The household where I’ve been spending stay-at-home has one of the most pragmatic kitchen organization schemes I’ve ever run across. For instance, there’s “the drawer of things that scoop”, and the “the drawer of things that cut or stab”. As a result I rarely have to ask someone where to find a tool.
I’m told that the “drawer of things that cut or stab” was once “the drawer of things that cut or stab or burn”. This posed problems during power outages, however. When you’re rummaging around in the dark for a candle and a lighter, you’d rather it not be in a drawer full of blades and sharp points.
The UNIX command-line philosophy is famously to provide a drawer full of small, sharp tools. Years ago, in one of my many iterations of building an ebook-construction toolchain, I decided to pose myself a challenge: lean fully into the UNIX command-line model. Build the toolchain using only single-purpose command-line tools, using each one for what it does best.
For text replacements and munging: sed. For linewise filtering and splicing: awk. For macro expansion, m4. For XML extraction and transformation, xmlstarlet. For HTTP downloads and uploads, curl. For document conversions, pandoc and Calibre. Tying it all together: make and bash.
It was a nightmare. You don’t realize how much you take string-interpolation and concatenation for granted in your programming language of choice until you have to deal with a half a dozen text processing tools each of which has just slightly different syntactical rules for expanding variables.
And then there’s all the character escaping. Working with a conglomeration of UNIX text tools inevitably means that at some point you will need to tunnel some code or annotated data through one tool into another, so that it will be expanded in the right context. Which means escaping, and double-escaping, and oh… does double-escaping cancel out the escaping in this dialect?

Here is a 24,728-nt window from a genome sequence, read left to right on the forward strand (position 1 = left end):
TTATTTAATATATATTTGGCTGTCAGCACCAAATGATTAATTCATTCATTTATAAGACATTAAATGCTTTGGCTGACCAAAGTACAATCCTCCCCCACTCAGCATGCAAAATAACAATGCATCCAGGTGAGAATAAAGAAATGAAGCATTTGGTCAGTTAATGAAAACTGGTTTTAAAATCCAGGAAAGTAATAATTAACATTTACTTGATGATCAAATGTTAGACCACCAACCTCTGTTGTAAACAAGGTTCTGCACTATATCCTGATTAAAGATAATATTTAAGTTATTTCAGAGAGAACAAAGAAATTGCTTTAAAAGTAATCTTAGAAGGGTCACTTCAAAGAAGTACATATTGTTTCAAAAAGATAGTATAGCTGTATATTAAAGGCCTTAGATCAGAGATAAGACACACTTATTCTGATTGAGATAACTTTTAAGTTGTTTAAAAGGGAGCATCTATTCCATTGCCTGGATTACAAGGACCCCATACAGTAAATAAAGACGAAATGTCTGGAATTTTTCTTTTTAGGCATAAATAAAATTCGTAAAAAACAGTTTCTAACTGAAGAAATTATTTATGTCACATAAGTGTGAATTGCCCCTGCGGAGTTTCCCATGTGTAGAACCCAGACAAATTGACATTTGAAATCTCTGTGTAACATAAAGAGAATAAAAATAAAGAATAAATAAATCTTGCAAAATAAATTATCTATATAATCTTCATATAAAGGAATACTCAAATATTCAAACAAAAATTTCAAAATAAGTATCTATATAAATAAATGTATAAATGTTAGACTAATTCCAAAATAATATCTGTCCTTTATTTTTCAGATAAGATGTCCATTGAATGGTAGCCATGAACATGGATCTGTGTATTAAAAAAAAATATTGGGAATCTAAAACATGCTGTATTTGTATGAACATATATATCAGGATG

This mess is exactly why Perl was created. By the time I came to Perl it was a general-purpose programming language that came highly recommended for chewing through large text-munging jobs. But for its original audience, Perl was a way to have
cut all with one consistent programming model, with consistent data types and consistent variable scoping and consistent expansion and interpolation rules.
And then there was Ruby, which was just Perl but undergirded with Smalltalk’s object model instead of being constructed on a foundation of creeping chaos. And Ruby begat Rake, and when it came time to build yet another ebook construction toolchain I built it in Rake, and all was well.
Getting back to the original point… drawers full of small, sharp, self-contained tools are fine in well-lit kitchens when all you need is to pick out one and use it by itself. When a project requires a half a dozen of those capabilities together, with rapid context-switching between them… well, keep a box of band-aids handy.
At that point you don’t want to treat those capabilities as separate tasks anymore. You want them to be verbs and nouns in a larger, cohesive language of construction. A monolith. A food-processor.